It’s often easier to say ‘yes’ than ‘no’ to activities, especially when there’s no pressing competition for your time. It may also play on the idea that otherwise you might be missing out (and you might).
However saying ‘yes’ can also get you involved in all sorts of auxiliary activities, often because tasks veer off in directions you hadn’t expected or want (and weren’t made fully aware of). So it then pays to say ‘no’.
Here’s some helpful tips to consider if you’re thinking about saying ‘no’ (to an idea, a project or whatever). It’s an edited extract from a longer article at A List Apart that motivates them in the context of software design and development. As explained in the article, the following points are takeaways from a book, The Power of a Positive No, by William Ury.
- Never say no immediately. Don’t react in the heat of the moment, or you might say something you don’t really mean.
- Be specific in describing your interests. When saying no, it’s better to describe what you’re for rather than what you’re against.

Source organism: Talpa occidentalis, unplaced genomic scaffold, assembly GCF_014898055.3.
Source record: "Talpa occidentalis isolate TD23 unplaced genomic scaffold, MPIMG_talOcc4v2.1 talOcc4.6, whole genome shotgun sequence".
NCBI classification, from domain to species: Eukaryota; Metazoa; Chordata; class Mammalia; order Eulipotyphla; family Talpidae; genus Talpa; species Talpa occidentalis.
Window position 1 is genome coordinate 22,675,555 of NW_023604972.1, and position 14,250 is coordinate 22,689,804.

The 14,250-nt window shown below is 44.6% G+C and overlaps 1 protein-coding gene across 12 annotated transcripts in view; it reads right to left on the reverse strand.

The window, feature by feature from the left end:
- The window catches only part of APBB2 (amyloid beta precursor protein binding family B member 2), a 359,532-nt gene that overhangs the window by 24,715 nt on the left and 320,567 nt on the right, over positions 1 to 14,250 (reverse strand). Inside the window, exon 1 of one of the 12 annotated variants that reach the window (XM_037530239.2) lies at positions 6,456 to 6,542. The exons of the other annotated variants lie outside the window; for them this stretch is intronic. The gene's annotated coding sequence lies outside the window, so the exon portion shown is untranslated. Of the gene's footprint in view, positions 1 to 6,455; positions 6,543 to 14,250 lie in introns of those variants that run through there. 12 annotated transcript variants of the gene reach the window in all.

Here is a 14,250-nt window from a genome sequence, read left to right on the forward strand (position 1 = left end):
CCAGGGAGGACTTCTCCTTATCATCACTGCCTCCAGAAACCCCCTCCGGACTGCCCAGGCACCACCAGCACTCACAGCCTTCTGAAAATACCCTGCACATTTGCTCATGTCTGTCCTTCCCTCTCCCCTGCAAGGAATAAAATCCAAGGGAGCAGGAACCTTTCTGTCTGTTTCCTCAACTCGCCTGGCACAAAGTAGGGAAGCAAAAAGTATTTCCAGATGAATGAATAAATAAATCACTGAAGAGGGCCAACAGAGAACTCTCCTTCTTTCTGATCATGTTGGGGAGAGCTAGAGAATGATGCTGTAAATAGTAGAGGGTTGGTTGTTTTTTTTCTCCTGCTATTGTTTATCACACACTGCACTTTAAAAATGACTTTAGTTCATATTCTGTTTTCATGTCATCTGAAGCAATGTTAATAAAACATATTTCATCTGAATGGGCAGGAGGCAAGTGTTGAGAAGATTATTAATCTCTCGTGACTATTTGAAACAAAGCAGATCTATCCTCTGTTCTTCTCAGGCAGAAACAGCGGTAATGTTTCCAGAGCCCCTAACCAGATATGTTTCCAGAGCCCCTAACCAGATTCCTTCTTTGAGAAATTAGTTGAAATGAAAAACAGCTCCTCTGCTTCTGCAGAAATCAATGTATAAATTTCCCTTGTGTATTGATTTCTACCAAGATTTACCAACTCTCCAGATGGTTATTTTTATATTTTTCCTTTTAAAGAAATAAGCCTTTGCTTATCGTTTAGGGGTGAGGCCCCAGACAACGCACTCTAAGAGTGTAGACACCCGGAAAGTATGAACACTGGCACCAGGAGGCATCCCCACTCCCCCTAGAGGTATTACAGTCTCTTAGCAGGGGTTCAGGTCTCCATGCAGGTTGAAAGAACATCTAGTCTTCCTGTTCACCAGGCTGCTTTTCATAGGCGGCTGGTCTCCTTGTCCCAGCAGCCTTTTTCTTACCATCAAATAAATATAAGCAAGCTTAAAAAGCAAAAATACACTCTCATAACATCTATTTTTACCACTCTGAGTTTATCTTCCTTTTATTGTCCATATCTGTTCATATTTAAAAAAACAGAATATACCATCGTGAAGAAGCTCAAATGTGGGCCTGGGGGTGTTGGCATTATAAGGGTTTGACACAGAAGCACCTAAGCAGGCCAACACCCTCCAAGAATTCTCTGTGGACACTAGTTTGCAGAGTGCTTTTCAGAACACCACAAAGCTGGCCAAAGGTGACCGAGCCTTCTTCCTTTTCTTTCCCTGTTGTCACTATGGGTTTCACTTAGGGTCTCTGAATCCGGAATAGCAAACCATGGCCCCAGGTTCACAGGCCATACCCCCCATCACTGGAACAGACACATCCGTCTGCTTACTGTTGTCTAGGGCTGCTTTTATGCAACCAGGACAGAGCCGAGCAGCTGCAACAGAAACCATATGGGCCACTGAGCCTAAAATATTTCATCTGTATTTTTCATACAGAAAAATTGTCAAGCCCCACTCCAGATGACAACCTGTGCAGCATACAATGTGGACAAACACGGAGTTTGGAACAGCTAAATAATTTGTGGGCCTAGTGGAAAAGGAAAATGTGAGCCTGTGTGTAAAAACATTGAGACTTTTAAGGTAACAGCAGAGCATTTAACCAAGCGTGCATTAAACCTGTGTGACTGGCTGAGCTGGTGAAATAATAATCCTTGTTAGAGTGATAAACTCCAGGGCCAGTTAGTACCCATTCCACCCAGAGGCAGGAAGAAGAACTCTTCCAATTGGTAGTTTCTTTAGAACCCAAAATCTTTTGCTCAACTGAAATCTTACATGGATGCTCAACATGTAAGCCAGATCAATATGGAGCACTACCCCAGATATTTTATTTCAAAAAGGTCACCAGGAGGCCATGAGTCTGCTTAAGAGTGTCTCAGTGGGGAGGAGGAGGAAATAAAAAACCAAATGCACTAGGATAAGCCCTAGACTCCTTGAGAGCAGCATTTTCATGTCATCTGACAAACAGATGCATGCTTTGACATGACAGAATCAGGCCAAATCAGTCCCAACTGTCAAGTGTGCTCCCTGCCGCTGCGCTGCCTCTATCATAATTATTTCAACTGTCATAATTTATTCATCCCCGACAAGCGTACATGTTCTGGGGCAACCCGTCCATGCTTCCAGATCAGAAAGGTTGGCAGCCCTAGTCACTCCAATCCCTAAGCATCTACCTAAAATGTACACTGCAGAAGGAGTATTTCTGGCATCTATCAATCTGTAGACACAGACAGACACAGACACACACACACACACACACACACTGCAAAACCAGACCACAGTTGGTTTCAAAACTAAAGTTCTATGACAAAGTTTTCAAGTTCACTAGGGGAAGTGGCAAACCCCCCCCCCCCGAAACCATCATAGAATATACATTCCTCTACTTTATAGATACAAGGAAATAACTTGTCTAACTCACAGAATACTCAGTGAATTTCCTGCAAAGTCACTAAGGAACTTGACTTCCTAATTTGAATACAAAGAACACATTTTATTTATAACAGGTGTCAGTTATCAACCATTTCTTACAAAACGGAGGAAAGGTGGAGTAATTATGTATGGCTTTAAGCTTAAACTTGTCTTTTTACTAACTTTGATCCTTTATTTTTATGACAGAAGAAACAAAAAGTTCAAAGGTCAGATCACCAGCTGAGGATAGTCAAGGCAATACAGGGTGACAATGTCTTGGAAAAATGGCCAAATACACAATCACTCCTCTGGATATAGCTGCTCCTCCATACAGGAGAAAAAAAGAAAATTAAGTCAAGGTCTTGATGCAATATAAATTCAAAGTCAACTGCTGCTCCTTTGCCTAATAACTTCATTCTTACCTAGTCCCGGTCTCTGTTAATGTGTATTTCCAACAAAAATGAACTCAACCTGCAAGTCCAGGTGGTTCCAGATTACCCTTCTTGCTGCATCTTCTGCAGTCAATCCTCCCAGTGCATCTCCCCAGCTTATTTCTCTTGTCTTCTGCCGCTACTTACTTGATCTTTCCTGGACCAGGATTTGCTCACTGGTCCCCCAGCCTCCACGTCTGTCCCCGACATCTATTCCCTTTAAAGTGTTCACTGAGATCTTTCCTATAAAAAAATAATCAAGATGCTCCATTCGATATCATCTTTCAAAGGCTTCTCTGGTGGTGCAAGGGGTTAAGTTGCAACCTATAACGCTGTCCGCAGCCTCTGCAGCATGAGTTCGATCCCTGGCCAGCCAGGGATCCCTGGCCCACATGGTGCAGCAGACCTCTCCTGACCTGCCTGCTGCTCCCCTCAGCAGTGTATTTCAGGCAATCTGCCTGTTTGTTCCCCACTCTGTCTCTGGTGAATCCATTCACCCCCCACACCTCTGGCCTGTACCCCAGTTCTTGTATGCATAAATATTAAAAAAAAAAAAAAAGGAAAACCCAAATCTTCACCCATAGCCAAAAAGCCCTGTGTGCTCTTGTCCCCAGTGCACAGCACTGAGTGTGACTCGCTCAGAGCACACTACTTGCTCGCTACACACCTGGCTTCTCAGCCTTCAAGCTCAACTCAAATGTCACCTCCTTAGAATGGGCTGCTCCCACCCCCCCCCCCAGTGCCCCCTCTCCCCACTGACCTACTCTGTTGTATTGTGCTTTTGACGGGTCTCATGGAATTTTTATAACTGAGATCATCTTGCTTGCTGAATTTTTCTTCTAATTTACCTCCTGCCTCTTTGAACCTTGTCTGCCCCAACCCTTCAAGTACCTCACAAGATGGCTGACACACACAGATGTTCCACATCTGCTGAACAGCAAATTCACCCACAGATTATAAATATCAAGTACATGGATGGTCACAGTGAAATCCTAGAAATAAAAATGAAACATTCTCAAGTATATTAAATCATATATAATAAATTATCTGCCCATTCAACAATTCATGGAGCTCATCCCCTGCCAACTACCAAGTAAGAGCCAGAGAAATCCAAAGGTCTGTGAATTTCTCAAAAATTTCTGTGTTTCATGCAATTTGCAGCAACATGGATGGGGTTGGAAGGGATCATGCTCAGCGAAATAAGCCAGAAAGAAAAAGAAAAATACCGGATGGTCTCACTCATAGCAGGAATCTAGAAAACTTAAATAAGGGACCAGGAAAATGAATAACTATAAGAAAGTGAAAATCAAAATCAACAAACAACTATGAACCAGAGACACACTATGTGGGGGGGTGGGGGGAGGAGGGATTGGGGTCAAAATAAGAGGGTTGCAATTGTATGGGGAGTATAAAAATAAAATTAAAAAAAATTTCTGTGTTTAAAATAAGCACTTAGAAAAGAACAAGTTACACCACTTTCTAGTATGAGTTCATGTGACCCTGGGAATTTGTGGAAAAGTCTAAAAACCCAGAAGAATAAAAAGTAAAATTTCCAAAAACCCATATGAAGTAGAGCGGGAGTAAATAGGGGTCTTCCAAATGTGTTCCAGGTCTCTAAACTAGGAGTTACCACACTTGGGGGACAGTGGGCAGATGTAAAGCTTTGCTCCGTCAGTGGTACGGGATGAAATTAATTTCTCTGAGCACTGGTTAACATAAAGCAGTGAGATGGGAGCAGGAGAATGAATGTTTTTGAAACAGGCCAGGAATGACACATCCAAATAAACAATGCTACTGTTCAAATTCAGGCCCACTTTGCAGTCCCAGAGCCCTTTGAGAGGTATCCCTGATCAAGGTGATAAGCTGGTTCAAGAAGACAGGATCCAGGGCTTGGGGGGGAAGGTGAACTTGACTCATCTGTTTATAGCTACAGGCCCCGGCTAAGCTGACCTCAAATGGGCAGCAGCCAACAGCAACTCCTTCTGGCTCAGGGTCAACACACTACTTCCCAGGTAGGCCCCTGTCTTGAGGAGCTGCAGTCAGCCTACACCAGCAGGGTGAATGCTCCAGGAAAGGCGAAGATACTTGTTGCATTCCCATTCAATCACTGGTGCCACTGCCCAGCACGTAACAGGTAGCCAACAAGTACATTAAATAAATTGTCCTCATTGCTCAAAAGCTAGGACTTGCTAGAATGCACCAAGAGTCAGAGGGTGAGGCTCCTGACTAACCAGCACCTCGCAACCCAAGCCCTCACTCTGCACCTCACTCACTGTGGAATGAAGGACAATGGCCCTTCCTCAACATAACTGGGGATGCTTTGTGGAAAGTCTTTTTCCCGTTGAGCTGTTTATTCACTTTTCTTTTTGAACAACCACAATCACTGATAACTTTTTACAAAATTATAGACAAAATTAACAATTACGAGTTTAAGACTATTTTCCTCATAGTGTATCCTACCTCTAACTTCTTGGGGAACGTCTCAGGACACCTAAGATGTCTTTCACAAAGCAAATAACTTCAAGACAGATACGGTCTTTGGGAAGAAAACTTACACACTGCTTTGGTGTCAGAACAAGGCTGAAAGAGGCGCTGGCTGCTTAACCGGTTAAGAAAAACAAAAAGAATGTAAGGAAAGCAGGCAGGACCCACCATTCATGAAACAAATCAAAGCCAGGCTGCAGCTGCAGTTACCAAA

- Have a plan B. There will be times that other people just won’t take your no for an answer. So you’re going to need a plan B as a last resort.
- Express your need without neediness. Desperation is never attractive and won’t get you anywhere.
- Present the facts and let the other draw their own conclusions. I’d venture to guess that most of the time you’re working with people who are pretty smart, pretty logical, and pretty well-intentioned.
- The shorter it is, the stronger it is. The longer the argument, the sloppier and less well-thought out it appears. You don’t need five reasons why something won’t work; just one good one will do.
- As you close one door, open another. Don’t be a wet blanket. If you strongly believe that something shouldn’t be done, devise an alternative that people can get behind.
- Be polite. Ninety-nine times out of 100 we’re talking about issues of mild discomfort and dissatisfaction, not life-or-death issues.